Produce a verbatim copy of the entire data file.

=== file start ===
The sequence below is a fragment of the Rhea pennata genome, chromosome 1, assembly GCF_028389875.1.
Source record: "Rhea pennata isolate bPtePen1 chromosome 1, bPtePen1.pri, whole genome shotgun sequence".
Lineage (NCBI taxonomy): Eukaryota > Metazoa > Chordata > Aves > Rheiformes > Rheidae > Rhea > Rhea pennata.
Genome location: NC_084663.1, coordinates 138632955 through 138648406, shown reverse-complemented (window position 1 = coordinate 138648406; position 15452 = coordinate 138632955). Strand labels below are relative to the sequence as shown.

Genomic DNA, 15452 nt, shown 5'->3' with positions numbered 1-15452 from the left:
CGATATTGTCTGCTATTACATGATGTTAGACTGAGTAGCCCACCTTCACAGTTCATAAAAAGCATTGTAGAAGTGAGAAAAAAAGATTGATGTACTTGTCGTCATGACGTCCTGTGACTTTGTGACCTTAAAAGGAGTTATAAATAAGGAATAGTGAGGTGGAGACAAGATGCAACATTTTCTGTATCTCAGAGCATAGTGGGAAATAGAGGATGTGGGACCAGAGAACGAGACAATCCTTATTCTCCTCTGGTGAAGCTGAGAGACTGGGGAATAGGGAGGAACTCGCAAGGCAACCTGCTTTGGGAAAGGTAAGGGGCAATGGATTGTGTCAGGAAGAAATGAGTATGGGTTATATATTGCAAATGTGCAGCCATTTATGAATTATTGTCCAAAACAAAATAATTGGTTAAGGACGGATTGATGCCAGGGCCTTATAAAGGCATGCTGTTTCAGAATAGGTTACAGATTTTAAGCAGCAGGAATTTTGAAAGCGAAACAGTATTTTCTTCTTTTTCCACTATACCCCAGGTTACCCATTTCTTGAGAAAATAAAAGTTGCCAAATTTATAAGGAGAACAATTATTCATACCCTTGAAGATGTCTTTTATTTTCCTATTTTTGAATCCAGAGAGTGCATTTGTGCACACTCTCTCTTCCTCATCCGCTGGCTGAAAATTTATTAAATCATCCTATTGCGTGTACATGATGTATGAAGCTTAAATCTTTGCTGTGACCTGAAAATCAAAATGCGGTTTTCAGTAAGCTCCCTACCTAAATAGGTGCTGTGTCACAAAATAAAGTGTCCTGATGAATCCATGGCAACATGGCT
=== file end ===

The sequence below is a fragment of the Rhea pennata genome, chromosome 1, assembly GCF_028389875.1.
Source record: "Rhea pennata isolate bPtePen1 chromosome 1, bPtePen1.pri, whole genome shotgun sequence".
Lineage (NCBI taxonomy): Eukaryota > Metazoa > Chordata > Aves > Rheiformes > Rheidae > Rhea > Rhea pennata.
Genome location: NC_084663.1, coordinates 138632955 through 138648406, shown reverse-complemented (window position 1 = coordinate 138648406; position 15452 = coordinate 138632955). Strand labels below are relative to the sequence as shown.

Genomic DNA, 15452 nt, shown 5'->3' with positions numbered 1-15452 from the left:
CGATATTGTCTGCTATTACATGATGTTAGACTGAGTAGCCCACCTTCACAGTTCATAAAAAGCATTGTAGAAGTGAGAAAAAAAGATTGATGTACTTGTCGTCATGACGTCCTGTGACTTTGTGACCTTAAAAGGAGTTATAAATAAGGAATAGTGAGGTGGAGACAAGATGCAACATTTTCTGTATCTCAGAGCATAGTGGGAAATAGAGGATGTGGGACCAGAGAACGAGACAATCCTTATTCTCCTCTGGTGAAGCTGAGAGACTGGGGAATAGGGAGGAACTCGCAAGGCAACCTGCTTTGGGAAAGGTAAGGGGCAATGGATTGTGTCAGGAAGAAATGAGTATGGGTTATATATTGCAAATGTGCAGCCATTTATGAATTATTGTCCAAAACAAAATAATTGGTTAAGGACGGATTGATGCCAGGGCCTTATAAAGGCATGCTGTTTCAGAATAGGTTACAGATTTTAAGCAGCAGGAATTTTGAAAGCGAAACAGTATTTTCTTCTTTTTCCACTATACCCCAGGTTACCCATTTCTTGAGAAAATAAAAGTTGCCAAATTTATAAGGAGAACAATTATTCATACCCTTGAAGATGTCTTTTATTTTCCTATTTTTGAATCCAGAGAGTGCATTTGTGCACACTCTCTCTTCCTCATCCGCTGGCTGAAAATTTATTAAATCATCCTATTGCGTGTACATGATGTATGAAGCTTAAATCTTTGCTGTGACCTGAAAATCAAAATGCGGTTTTCAGTAAGCTCCCTACCTAAATAGGTGCTGTGTCACAAAATAAAGTGTCCTGATGAATCCATGGCAACATGGCT